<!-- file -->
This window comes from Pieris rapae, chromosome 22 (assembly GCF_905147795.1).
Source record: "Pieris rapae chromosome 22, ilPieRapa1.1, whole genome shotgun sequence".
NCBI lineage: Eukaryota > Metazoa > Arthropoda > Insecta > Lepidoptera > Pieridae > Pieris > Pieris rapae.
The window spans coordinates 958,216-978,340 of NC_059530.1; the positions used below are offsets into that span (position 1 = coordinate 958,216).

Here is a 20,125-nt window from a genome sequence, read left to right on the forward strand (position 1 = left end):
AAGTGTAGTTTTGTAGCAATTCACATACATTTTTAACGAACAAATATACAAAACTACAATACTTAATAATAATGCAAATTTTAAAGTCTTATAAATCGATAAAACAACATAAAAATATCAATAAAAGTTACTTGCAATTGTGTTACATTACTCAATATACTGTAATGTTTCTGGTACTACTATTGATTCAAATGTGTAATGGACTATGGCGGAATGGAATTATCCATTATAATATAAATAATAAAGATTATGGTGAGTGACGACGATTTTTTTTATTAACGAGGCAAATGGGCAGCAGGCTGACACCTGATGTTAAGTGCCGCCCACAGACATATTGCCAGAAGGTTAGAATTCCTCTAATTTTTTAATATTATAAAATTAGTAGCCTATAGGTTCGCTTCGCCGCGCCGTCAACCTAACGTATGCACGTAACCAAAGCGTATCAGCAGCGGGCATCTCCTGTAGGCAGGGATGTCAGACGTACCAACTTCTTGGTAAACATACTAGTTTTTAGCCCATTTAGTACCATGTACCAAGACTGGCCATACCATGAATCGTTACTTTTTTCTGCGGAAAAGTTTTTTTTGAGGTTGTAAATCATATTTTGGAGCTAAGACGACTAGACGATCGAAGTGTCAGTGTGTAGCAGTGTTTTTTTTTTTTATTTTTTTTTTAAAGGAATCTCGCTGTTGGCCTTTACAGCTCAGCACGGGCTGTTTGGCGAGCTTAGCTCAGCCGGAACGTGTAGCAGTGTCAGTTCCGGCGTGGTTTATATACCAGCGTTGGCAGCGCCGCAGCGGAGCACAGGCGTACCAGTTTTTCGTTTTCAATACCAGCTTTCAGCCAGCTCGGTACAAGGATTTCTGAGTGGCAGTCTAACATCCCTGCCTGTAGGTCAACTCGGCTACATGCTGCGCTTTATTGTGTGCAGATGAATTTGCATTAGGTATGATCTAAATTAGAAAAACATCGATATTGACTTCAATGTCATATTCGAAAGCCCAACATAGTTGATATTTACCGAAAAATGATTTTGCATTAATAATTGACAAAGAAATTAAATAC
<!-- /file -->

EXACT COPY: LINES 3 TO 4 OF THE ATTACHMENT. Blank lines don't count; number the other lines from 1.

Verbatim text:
NCBI lineage: Eukaryota > Metazoa > Arthropoda > Insecta > Lepidoptera > Pieridae > Pieris > Pieris rapae.
The window spans coordinates 958,216-978,340 of NC_059530.1; the positions used below are offsets into that span (position 1 = coordinate 958,216).